Patterns and abstraction
Error handling in node.js
As an awesomely consistent and well implemented set of APIs, all API calls in
node.js that perform any kind of IO take a function callback to run on IO
completion. This is a very fundamental practice at the core of the node.js
asynchronous evented model. A familiar site to anyone familiar with node is the
pattern of arguments that are passed to the callback. Typically, asynchronous
callbacks will take one or two arguments,
(error, value) . The
most important part for this article being that error is always the first
argument passed to the callback.
The error passed as the first argument to any aysnchronous callback is representative of any errors that might have occurred during the asynchronous operation. Error will be false if no error was raised and non false otherwise. In node.js you often have nested aysnchronous requests and a common approach to error handling is to pass the errors back up the event chain to be handled by a layer knowing what to do with it. This is demonstrated in the bellow pseudo code js example.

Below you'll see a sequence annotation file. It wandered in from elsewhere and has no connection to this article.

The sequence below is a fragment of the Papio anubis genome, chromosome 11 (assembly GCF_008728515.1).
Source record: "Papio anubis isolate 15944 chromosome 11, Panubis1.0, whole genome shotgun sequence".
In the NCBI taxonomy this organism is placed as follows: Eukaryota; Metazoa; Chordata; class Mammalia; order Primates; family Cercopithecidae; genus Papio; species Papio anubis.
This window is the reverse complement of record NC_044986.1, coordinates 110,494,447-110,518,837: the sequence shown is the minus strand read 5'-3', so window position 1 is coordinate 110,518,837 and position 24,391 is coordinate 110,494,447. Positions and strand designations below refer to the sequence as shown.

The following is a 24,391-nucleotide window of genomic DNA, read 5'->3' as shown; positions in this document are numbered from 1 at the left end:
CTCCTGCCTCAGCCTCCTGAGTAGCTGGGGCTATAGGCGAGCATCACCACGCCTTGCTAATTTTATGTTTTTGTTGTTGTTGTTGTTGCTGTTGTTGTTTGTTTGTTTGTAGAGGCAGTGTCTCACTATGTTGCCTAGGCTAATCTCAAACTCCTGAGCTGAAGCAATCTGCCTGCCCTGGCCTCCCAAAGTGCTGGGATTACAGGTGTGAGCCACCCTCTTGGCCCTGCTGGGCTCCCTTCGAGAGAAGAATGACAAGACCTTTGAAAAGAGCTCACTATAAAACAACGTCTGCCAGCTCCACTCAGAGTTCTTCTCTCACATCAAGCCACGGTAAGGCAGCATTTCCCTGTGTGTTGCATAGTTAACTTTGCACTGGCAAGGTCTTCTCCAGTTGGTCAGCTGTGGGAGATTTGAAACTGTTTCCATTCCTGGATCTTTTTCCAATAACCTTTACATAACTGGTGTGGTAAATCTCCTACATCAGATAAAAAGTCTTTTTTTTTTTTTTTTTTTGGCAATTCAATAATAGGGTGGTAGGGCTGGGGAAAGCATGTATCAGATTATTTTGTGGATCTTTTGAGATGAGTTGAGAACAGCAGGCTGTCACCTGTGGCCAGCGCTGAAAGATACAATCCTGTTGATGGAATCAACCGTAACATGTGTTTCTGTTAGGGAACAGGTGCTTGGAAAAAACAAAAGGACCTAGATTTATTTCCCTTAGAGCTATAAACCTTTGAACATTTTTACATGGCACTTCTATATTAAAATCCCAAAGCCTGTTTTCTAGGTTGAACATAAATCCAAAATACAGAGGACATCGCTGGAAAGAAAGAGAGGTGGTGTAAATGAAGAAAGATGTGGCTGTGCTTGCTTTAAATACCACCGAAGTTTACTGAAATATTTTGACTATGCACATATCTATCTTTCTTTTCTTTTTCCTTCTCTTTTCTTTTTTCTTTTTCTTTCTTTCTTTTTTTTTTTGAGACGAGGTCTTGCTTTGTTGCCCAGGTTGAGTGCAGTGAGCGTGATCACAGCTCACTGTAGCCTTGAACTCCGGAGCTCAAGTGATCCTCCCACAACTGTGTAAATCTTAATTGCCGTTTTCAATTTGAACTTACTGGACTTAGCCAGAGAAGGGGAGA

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There it is the error passing pattern. If you write node.js code you can probably find this pattern throughout your code base. If you can’t it means you’re probably not handling errors which is a big no go.
The pattern can be written a couple different ways
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So the money making question is how do we factor out this repetitive pattern being the ace functional programmers that we like to think that we are?
Heres the solution i came up with, i call it the pass pattern. I call it the pass pattern, but really it’s more of an abstraction.
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So this requires you to setup a function called pass which acts as a closure generator for augmenting the asynchronous callback. The error checking gets dropped from the asynchronous callback, yet the error checking still takes place. The asynchronous callback itself is only ran when no error is present and as a byproduct, we can safely drop the error argument from the first argument of the callback. Just as important, the next callback is automatically forwarded or “passed” the error if one is present.
The above example of pass is just introductory code. The full version of the pass abstraction i use in my code is as follows.
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This version allows me to override error messages so if i get back a DB failure
error from the database while calling it from the registration form i can
override the message with something more meaningful to the user that will get
passed along instead. My version also allows context binding so i can avoid
var self = this; annoyances.